This past weekend spent with my family at Klein Kariba resort in Bela Bela provided much opportunity for photographing signs. Some are funny, others informational and written in Afrikaans and English. I also used it as an opportunity to use Hisptamatic. I’m still getting used to the lens/film combinations, and I love the way they are so neat with a frame and clear too.
I will never buy lellow cupcakes again. Especially not when a 4 year old is in the house. One lellow cupcake was enough to get said 4 year old to start laughing manically whislt running through the house slamming doors on his way.
Che and I looked at each other, startled as to what could have caused the change in behaviour, from angelic to scary. We cottoned on to the cause when he rushed in and asked:
“Can I have another lellow cupcake?”
No! No more lellow cupcakes! Why didn’t anyone tell us that lellow cupcakes should come with the following warning:
“Consumption of yellow cupcakes will cause 4 year olds to run around at an accelerated rate. Feed with caution.”
You’ve been warned!
The then present
Kneeling on the back seat of the taxi, I looked at the diminishing form of my grandmother, weeping on the hot concrete pavement. She was staying behind. Not coming with us.
Framed by the rectangular back window of the taxi, I watched my grandmother becoming smaller and smaller. She disappeared as the taxi rounded the corner and it was then that her memory started to become bigger and bigger in my heart. That’s all I had left of her. She became larger than life – the one whose cool touch would no longer soothe my fevered brow, whose reassuring voice would no longer tell me real bedtime stories from her life, who would no longer teach me to sew or crochet, and who would never again pick me up when I fell on the concrete pavement in front of our house.
The rest of that day was a blur, me a bit player, following and doing what I was told. Arriving at the airport, I remember white gloved security officials searching through our bags before allowing us to pass through to the boarding area. I remembering feeling afraid of not being allowed to pass through, of not being able to join my Dad waiting for us in a strange land, of being left behind. We were on our way to a new country, a new home, a new language, new friends, new everything.
Plucked from everything familiar, I knew anxiety and fear for the first time in my life. I spent the entire flight being sick. Arriving on the other side, my Dad was the first face I saw when we came out the sliding doors to the waiting area. He’d positioned himself right at the front, and I remember his gentle relieved smile full of love as he saw us for the first time in many weeks.
The then past
I should have suspected something was afoot when my grandmother had asked me, a few weeks before, how I would feel about moving to a new country.
“I don’t want to go” I remember saying, “English has a different alphabet, how am I going to learn?”
I don’t remember much more about that conversation. I don’t remember the process of packing in my house. I don’t remember saying goodbye to my neighbours and friends. I don’t remember saying goodbye to my nanny since birth, Eliza, or our cook, Armando, who used to make special dishes for me, lightly spiced, so that I would gradually get used to eating hot food. I don’t even remember saying goodbye to my uncle and my aunt and my great-grandmother. All I remember is my grandmother making new dresses, for me and my sister, in her little sewing room under the stairs. The room I loved to hide in, escape from homework, to spend time watching her making beautiful clothes.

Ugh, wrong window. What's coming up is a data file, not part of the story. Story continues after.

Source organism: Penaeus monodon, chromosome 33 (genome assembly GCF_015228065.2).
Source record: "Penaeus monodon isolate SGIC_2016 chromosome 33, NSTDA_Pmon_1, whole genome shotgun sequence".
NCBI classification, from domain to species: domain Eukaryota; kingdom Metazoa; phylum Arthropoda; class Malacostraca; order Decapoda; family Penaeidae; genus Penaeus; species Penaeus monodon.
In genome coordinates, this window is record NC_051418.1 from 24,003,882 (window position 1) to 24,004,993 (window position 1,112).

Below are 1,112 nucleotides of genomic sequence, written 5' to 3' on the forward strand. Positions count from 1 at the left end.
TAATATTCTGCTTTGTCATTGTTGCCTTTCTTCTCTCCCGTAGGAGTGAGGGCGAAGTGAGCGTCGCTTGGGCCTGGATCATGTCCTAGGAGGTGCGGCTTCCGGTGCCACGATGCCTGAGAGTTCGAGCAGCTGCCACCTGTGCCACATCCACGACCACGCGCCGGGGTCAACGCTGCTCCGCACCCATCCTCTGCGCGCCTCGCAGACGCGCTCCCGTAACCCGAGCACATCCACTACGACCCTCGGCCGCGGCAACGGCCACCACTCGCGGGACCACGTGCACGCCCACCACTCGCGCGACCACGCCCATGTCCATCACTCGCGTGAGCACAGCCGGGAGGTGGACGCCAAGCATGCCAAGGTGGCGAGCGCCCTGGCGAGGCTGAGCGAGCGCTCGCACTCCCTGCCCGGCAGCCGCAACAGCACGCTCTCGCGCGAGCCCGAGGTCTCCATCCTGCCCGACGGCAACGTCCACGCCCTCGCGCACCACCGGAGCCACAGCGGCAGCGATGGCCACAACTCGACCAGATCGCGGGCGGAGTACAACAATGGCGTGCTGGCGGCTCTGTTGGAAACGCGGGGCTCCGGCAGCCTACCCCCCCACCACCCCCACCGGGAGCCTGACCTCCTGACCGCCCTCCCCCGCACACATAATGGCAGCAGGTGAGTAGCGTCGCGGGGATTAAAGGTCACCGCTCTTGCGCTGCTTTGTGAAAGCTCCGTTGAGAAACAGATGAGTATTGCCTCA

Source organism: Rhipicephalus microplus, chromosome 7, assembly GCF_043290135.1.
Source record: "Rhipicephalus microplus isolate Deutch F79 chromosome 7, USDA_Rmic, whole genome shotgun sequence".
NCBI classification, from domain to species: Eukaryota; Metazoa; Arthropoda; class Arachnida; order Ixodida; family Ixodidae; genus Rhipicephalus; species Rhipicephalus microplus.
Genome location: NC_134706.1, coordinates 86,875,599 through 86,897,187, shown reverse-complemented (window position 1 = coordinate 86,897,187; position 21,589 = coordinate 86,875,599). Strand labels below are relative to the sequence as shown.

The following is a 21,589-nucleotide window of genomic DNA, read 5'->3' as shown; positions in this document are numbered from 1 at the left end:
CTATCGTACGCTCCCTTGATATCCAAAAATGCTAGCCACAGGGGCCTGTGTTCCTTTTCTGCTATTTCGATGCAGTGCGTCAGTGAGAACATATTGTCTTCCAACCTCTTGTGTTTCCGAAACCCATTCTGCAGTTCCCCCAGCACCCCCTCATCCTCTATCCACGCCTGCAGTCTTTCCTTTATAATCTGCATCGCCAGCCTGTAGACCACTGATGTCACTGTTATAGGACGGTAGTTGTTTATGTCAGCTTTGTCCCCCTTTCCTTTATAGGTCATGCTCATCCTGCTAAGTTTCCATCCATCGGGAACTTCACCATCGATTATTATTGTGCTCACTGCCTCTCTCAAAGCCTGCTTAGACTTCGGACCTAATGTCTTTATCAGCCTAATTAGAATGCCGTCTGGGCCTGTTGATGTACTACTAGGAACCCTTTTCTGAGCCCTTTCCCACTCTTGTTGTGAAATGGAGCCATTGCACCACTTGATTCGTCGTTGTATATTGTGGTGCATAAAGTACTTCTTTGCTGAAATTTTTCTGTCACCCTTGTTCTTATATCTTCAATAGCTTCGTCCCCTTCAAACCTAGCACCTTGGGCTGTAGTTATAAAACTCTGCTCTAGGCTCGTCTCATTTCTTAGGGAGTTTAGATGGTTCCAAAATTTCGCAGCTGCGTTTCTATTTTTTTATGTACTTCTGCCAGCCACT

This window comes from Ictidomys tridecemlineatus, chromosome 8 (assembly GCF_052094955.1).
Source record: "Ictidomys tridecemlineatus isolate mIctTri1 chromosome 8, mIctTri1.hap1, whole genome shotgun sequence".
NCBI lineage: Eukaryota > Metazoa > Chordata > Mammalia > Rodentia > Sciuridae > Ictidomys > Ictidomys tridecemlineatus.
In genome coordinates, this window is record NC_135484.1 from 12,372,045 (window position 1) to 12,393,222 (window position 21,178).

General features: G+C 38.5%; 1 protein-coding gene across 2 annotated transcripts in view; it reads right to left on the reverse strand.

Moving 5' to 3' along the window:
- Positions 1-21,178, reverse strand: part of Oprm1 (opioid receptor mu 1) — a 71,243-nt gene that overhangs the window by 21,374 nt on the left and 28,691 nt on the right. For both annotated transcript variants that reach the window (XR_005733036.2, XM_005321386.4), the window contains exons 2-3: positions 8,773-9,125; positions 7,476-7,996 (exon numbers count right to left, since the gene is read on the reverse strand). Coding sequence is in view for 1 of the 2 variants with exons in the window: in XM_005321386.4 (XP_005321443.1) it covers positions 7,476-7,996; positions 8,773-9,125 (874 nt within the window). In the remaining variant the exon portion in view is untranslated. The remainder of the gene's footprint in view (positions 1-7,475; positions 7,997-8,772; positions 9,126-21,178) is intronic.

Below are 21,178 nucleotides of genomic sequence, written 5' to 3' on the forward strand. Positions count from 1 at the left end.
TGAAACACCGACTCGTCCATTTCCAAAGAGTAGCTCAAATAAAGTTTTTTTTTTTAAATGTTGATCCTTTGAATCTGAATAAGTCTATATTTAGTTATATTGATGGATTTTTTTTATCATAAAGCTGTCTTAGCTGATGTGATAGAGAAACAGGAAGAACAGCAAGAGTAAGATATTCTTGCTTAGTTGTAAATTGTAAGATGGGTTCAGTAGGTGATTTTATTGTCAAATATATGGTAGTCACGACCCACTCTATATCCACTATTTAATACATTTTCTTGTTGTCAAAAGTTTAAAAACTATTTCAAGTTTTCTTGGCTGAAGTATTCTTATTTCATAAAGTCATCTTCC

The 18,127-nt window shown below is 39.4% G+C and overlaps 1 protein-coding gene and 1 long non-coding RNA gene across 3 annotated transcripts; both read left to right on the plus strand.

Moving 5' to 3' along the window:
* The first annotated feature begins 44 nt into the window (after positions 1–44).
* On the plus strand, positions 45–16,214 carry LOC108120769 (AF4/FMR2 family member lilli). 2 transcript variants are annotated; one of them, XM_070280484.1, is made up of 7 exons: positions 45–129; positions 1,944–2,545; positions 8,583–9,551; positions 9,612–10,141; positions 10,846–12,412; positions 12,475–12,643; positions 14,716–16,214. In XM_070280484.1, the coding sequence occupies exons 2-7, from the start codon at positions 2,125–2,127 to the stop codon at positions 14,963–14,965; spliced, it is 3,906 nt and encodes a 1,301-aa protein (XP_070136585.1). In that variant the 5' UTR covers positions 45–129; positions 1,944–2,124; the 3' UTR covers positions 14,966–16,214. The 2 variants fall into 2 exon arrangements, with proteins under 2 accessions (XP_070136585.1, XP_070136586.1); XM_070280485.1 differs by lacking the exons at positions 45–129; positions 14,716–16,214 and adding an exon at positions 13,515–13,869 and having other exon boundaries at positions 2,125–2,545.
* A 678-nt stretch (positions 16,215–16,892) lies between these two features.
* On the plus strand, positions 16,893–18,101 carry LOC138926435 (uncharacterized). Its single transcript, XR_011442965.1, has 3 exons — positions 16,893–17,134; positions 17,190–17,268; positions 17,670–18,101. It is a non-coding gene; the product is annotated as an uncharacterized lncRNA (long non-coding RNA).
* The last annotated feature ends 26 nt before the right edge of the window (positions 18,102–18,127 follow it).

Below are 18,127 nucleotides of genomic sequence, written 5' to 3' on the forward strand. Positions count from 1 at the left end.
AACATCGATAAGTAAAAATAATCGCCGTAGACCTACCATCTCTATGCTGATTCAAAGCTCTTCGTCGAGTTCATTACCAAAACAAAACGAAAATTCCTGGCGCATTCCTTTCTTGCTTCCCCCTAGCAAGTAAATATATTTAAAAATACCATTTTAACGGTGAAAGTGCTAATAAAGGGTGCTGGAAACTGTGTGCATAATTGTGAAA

The then future
Even though I was with my Mom, Dad, sister and brother in the new country, I later came to realise that overriding the fear and anxiety on that day, the 25th October 1974, was a sense of abandonment. Even though I had moved forward to a new life, I had left a part of me behind, in the land of my birth. I had left a part of me behind in that house in front of the hospital, in the little sewing room under the stairs, on the concrete pavements where I had played hopscotch and skipped with my friends. The large extended and close-knit family of my initial years was gone, involuntarily split forever on that day.
To my 9 year old mind that was as bad as it got. Trying to make sense of that single defining moment, for decades I marked the day in my mind – it became a count-up to the number of years spent in my adopted country and the number of years apart from my grandmother. I stopped counting in the year that she died – 2008.
The now futureThe story narrated above was not unique. It played out in many families at the time in the land of my birth. It is still being played out, as you’re reading this, in countries and families too many to count without feeling a sense of desolation.
And as I often relive the memories of my Grandmother and of the country of my birth, I am reminded of something Marcel Proust, author of the French novel “À la recherche du temps perdu” (“In Search of Lost Time“) said:
In the midst of winter I finally learned that there was in me an invincible summer! - Marcel Proust